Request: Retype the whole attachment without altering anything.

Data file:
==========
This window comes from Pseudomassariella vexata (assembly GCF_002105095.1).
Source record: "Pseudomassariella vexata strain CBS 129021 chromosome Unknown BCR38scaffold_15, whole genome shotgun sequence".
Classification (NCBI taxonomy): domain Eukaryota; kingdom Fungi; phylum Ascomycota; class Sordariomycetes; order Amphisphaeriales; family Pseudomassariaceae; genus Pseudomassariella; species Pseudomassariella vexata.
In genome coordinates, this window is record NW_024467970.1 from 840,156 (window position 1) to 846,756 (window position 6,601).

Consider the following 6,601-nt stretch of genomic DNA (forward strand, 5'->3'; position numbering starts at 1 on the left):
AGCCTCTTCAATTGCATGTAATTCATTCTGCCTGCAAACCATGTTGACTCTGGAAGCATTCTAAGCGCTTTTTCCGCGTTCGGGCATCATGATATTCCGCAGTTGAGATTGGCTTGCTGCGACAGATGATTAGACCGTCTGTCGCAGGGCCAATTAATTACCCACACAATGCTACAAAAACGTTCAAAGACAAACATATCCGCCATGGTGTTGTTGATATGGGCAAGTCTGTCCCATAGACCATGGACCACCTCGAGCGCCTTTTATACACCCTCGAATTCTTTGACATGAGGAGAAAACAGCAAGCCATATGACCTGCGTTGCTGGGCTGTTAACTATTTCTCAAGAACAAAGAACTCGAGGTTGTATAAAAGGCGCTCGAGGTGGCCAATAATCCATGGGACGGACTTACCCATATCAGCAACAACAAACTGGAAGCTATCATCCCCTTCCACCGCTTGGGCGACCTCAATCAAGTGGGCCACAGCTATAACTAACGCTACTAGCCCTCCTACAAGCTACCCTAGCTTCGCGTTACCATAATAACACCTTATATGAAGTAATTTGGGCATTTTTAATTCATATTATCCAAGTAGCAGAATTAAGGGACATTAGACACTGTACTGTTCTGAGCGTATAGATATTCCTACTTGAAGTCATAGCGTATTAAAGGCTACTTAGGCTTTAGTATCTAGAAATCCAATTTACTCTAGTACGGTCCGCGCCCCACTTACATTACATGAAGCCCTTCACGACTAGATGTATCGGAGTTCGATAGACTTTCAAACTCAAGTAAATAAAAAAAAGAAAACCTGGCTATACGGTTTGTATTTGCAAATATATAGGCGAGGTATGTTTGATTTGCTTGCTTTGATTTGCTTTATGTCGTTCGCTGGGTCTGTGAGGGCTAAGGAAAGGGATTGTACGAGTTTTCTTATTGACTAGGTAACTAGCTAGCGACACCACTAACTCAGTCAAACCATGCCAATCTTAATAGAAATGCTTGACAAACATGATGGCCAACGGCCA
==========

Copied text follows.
This window comes from Pseudomassariella vexata (assembly GCF_002105095.1).
Source record: "Pseudomassariella vexata strain CBS 129021 chromosome Unknown BCR38scaffold_15, whole genome shotgun sequence".
Classification (NCBI taxonomy): domain Eukaryota; kingdom Fungi; phylum Ascomycota; class Sordariomycetes; order Amphisphaeriales; family Pseudomassariaceae; genus Pseudomassariella; species Pseudomassariella vexata.
In genome coordinates, this window is record NW_024467970.1 from 840,156 (window position 1) to 846,756 (window position 6,601).

Consider the following 6,601-nt stretch of genomic DNA (forward strand, 5'->3'; position numbering starts at 1 on the left):
AGCCTCTTCAATTGCATGTAATTCATTCTGCCTGCAAACCATGTTGACTCTGGAAGCATTCTAAGCGCTTTTTCCGCGTTCGGGCATCATGATATTCCGCAGTTGAGATTGGCTTGCTGCGACAGATGATTAGACCGTCTGTCGCAGGGCCAATTAATTACCCACACAATGCTACAAAAACGTTCAAAGACAAACATATCCGCCATGGTGTTGTTGATATGGGCAAGTCTGTCCCATAGACCATGGACCACCTCGAGCGCCTTTTATACACCCTCGAATTCTTTGACATGAGGAGAAAACAGCAAGCCATATGACCTGCGTTGCTGGGCTGTTAACTATTTCTCAAGAACAAAGAACTCGAGGTTGTATAAAAGGCGCTCGAGGTGGCCAATAATCCATGGGACGGACTTACCCATATCAGCAACAACAAACTGGAAGCTATCATCCCCTTCCACCGCTTGGGCGACCTCAATCAAGTGGGCCACAGCTATAACTAACGCTACTAGCCCTCCTACAAGCTACCCTAGCTTCGCGTTACCATAATAACACCTTATATGAAGTAATTTGGGCATTTTTAATTCATATTATCCAAGTAGCAGAATTAAGGGACATTAGACACTGTACTGTTCTGAGCGTATAGATATTCCTACTTGAAGTCATAGCGTATTAAAGGCTACTTAGGCTTTAGTATCTAGAAATCCAATTTACTCTAGTACGGTCCGCGCCCCACTTACATTACATGAAGCCCTTCACGACTAGATGTATCGGAGTTCGATAGACTTTCAAACTCAAGTAAATAAAAAAAAGAAAACCTGGCTATACGGTTTGTATTTGCAAATATATAGGCGAGGTATGTTTGATTTGCTTGCTTTGATTTGCTTTATGTCGTTCGCTGGGTCTGTGAGGGCTAAGGAAAGGGATTGTACGAGTTTTCTTATTGACTAGGTAACTAGCTAGCGACACCACTAACTCAGTCAAACCATGCCAATCTTAATAGAAATGCTTGACAAACATGATGGCCAACGGCCA